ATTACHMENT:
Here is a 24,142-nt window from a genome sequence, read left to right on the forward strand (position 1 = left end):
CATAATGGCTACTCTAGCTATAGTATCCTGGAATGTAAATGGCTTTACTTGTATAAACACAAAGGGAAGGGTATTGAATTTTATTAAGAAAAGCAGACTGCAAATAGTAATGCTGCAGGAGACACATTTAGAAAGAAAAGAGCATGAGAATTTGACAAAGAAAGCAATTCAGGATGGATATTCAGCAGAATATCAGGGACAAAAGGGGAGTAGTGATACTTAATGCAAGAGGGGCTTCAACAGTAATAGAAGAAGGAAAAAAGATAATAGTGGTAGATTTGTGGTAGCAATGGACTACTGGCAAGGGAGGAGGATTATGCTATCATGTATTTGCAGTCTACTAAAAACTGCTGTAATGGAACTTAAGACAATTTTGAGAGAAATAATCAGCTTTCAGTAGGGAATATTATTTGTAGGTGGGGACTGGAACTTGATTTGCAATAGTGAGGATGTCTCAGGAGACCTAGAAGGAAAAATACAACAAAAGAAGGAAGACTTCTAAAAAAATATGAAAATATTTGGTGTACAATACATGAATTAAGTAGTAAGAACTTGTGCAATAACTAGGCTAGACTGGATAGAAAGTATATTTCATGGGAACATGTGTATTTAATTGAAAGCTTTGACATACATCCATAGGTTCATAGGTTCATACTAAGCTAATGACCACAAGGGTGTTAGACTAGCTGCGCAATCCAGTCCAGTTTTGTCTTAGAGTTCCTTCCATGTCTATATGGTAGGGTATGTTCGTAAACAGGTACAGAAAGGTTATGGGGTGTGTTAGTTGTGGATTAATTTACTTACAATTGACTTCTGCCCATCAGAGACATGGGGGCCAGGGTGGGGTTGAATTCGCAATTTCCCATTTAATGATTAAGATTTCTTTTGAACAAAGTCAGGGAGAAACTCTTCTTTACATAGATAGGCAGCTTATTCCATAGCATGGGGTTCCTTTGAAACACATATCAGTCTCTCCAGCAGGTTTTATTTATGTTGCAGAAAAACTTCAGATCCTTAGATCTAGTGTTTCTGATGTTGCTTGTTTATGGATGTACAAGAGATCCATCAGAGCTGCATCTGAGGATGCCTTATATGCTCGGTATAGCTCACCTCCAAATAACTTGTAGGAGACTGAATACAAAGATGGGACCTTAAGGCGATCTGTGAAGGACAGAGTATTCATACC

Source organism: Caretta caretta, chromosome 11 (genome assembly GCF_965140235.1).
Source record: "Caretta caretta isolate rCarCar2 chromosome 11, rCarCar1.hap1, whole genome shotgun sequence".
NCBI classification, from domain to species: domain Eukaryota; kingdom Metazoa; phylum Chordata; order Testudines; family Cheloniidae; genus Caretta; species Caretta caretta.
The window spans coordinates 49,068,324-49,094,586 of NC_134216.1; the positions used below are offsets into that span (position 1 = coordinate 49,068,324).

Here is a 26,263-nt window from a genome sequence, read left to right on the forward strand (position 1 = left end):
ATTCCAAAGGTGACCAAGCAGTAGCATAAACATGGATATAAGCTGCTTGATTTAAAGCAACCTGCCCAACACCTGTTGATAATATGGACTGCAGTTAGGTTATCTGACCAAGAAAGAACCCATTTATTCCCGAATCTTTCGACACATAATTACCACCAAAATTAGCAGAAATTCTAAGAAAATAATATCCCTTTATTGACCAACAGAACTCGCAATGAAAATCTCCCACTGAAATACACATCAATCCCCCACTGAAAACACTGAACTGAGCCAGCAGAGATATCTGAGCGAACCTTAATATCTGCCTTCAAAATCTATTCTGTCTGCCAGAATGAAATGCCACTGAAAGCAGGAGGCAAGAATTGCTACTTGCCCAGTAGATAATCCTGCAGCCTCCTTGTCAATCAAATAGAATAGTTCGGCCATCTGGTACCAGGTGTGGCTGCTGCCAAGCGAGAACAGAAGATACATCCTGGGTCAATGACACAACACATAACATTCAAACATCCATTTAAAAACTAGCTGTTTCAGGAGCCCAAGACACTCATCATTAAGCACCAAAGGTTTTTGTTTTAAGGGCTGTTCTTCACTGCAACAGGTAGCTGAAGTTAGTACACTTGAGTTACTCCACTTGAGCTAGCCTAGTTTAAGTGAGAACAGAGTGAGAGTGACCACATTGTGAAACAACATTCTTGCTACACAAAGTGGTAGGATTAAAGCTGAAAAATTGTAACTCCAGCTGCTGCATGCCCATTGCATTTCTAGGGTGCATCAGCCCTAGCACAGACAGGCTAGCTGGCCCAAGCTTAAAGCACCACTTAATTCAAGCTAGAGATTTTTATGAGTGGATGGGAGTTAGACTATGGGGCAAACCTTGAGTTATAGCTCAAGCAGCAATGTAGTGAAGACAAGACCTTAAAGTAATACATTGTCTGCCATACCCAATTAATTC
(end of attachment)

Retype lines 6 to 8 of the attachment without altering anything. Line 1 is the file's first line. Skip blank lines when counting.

The window spans coordinates 49,068,324-49,094,586 of NC_134216.1; the positions used below are offsets into that span (position 1 = coordinate 49,068,324).

Here is a 26,263-nt window from a genome sequence, read left to right on the forward strand (position 1 = left end):
ATTCCAAAGGTGACCAAGCAGTAGCATAAACATGGATATAAGCTGCTTGATTTAAAGCAACCTGCCCAACACCTGTTGATAATATGGACTGCAGTTAGGTTATCTGACCAAGAAAGAACCCATTTATTCCCGAATCTTTCGACACATAATTACCACCAAAATTAGCAGAAATTCTAAGAAAATAATATCCCTTTATTGACCAACAGAACTCGCAATGAAAATCTCCCACTGAAATACACATCAATCCCCCACTGAAAACACTGAACTGAGCCAGCAGAGATATCTGAGCGAACCTTAATATCTGCCTTCAAAATCTATTCTGTCTGCCAGAATGAAATGCCACTGAAAGCAGGAGGCAAGAATTGCTACTTGCCCAGTAGATAATCCTGCAGCCTCCTTGTCAATCAAATAGAATAGTTCGGCCATCTGGTACCAGGTGTGGCTGCTGCCAAGCGAGAACAGAAGATACATCCTGGGTCAATGACACAACACATAACATTCAAACATCCATTTAAAAACTAGCTGTTTCAGGAGCCCAAGACACTCATCATTAAGCACCAAAGGTTTTTGTTTTAAGGGCTGTTCTTCACTGCAACAGGTAGCTGAAGTTAGTACACTTGAGTTACTCCACTTGAGCTAGCCTAGTTTAAGTGAGAACAGAGTGAGAGTGACCACATTGTGAAACAACATTCTTGCTACACAAAGTGGTAGGATTAAAGCTGAAAAATTGTAACTCCAGCTGCTGCATGCCCATTGCATTTCTAGGGTGCATCAGCCCTAGCACAGACAGGCTAGCTGGCCCAAGCTTAAAGCACCACTTAATTCAAGCTAGAGATTTTTATGAGTGGATGGGAGTTAGACTATGGGGCAAACCTTGAGTTATAGCTCAAGCAGCAATGTAGTGAAGACAAGACCTTAAAGTAATACATTGTCTGCCATACCCAATTAATTC